I ran my first full marathon this past December 11 after having talked about doing one for nearly a decade. For weeks before it started, I kept saying that my only goal was to finish stronger than I started which meant I would have to start quite slow, to begin easy.
The day before the race, a collector came into the gallery to buy a Christmas present for his wife. Turns out he’d run a couple of marathons before and we started chatting. Start slow, he cautioned. Don’t let the adrenaline get you in the beginning. Yep, I know, I said. I plan to finish stronger than I start. And then he told me to look for someone about my speed to run with. It would make it so much easier.
I tucked all this good advice, this noble goal, away in my running belt with three strawberry banana gels and then proceeded to ignore it the second the race began.
I felt so good, and I started far faster than I’d trained. I started fantasizing about how much faster I’d run the actual race than I’d run all my other training runs. And then, about half way in, I got a pain in my glute I couldn’t shake. The finish line seemed an eternity away. I had been running alone, and far too fast. My strong pace came to a crawl.
Eventually, around mile 21, I found a slow-and-steady runner and said, “Hey. I’m really struggling. Can I run with you for a while?” He happily agreed and even though I’m usually against it, we made the most glorious small talk for the next few, incredibly slow miles.
I didn’t think I’d ever see the finish line. “You’re almost there” was the most meaningless phrase I’d ever heard uttered. The last two miles might as well have been fifty. Everything hurt. But eventually it came. And my eleven year old was right there waiting to run the last few strides with me and give me the best hug I’ve ever had once I’d crossed the line.
And here we are on Day 1 of the 2024 31 in 31. When I went to my studio to paint I was full of adrenaline, expectation, hopes for glory, and deja vu. This is a marathon, I told myself. You have to run each mile, one at a time. There’s no skipping ahead. If you start too ambitious, you just might crash halfway through. You know what to do, I reminded myself. Start small. Ease your way in. And when the 4×4 inch hummingbird painting I was working on turned into a hot mess disaster and then the next painting I tried wasn’t getting any better with every belabored stroke, I took a deep breath and began again. It’s a long road ahead. I may as well start practicing patience now.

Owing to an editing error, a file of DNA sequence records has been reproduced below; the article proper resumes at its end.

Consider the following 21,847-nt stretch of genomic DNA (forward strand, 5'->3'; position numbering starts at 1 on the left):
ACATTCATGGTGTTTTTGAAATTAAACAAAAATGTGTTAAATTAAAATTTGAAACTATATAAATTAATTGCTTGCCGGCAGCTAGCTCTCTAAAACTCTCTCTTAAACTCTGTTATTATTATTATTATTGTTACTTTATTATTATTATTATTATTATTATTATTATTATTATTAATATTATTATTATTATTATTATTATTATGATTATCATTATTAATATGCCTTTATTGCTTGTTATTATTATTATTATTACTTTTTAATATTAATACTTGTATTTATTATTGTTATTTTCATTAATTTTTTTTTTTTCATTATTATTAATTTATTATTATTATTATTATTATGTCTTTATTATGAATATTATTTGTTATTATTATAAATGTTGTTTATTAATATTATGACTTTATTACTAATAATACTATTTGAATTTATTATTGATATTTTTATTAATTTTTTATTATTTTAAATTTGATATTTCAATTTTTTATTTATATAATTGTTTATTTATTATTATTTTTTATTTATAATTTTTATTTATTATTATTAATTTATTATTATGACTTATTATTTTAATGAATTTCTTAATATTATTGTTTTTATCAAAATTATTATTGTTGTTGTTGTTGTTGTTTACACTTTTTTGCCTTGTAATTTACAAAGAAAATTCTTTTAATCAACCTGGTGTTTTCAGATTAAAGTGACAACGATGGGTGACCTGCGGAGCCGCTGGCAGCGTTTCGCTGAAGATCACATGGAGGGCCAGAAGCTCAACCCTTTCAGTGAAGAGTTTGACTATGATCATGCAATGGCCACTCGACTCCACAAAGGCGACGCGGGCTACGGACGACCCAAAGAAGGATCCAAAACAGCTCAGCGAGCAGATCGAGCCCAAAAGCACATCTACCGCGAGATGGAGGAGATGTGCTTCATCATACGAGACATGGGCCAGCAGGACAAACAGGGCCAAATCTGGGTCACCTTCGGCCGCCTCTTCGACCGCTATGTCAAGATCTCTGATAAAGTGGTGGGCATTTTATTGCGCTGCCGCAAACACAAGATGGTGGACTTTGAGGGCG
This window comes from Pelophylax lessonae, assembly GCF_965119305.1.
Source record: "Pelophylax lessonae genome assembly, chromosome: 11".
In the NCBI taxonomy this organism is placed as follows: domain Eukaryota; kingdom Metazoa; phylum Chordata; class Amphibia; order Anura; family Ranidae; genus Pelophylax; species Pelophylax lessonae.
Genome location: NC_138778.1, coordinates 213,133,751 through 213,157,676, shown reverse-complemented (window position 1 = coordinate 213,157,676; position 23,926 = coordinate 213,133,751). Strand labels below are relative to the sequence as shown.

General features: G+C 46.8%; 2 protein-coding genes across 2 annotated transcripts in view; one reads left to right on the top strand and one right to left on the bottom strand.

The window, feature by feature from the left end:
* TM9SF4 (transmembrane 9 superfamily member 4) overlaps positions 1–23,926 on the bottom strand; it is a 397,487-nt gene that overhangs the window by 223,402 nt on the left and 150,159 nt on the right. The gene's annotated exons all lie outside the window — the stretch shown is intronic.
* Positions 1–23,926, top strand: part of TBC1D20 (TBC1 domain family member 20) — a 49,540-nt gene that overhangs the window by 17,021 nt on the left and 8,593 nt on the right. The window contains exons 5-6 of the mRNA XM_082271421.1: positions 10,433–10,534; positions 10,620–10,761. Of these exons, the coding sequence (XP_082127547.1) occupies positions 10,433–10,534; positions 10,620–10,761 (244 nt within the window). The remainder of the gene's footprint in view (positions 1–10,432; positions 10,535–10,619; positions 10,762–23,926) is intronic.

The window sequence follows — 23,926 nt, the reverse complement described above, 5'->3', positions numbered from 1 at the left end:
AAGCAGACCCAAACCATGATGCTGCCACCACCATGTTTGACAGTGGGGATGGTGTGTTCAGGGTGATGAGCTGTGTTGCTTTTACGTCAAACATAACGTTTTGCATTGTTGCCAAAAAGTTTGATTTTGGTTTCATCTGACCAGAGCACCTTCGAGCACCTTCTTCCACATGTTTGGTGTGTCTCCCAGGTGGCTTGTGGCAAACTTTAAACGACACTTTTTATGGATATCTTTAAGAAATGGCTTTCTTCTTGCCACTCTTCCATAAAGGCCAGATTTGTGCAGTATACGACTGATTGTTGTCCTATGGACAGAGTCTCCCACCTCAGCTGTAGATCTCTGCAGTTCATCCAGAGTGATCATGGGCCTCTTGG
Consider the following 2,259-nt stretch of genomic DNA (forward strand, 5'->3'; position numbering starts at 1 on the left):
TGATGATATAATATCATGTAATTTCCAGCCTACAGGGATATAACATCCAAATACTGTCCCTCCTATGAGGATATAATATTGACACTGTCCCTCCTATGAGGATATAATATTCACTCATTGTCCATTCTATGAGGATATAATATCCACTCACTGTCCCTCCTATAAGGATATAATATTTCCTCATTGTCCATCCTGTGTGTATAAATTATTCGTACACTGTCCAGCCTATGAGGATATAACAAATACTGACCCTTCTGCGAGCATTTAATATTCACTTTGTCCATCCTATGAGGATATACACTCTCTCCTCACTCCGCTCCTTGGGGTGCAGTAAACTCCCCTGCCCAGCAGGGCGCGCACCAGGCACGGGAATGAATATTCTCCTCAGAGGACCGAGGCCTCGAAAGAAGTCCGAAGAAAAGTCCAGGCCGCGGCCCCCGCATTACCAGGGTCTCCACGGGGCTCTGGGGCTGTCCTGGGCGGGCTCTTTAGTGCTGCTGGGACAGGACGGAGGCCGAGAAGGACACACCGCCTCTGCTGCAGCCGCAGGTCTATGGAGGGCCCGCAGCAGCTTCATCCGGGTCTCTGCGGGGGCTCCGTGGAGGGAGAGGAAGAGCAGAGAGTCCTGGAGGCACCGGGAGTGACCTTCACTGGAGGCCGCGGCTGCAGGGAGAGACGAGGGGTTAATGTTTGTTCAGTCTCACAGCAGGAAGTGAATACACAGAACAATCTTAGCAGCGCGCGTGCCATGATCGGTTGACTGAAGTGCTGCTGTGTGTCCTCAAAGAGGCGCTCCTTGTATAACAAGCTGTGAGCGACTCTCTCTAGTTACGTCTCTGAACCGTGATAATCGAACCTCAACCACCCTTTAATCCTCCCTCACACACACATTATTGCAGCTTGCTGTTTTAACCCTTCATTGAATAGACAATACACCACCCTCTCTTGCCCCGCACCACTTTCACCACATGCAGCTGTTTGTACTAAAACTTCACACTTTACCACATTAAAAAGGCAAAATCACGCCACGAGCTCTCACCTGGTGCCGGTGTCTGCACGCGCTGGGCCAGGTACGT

I settled on this image for day 1 because this 31 day practice is a journey. I’ve been on it enough times to know that it won’t go exactly as I plan. That difficulties will arise. That I’ll experience both joy and frustration and I’ll, hopefully, navigate through them both if not with ease, then with steadiness, with the company of others whose paths I know I’ll cross.
So here’s my slow beginning. My hope that the end might just be stronger than the beginning. That the ease I’m searching for will in fact arrive.
Happy new year, friends. Enjoy the journey.
** I’m doing something a little different this year. I’ll post each painting at (or close to) 10 am each day this month and they will be available for purchase on my site. However, the pieces will not be shipped out or available for pick up until February 26, after the run of the gallery show.
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Written by Denise Hopkins
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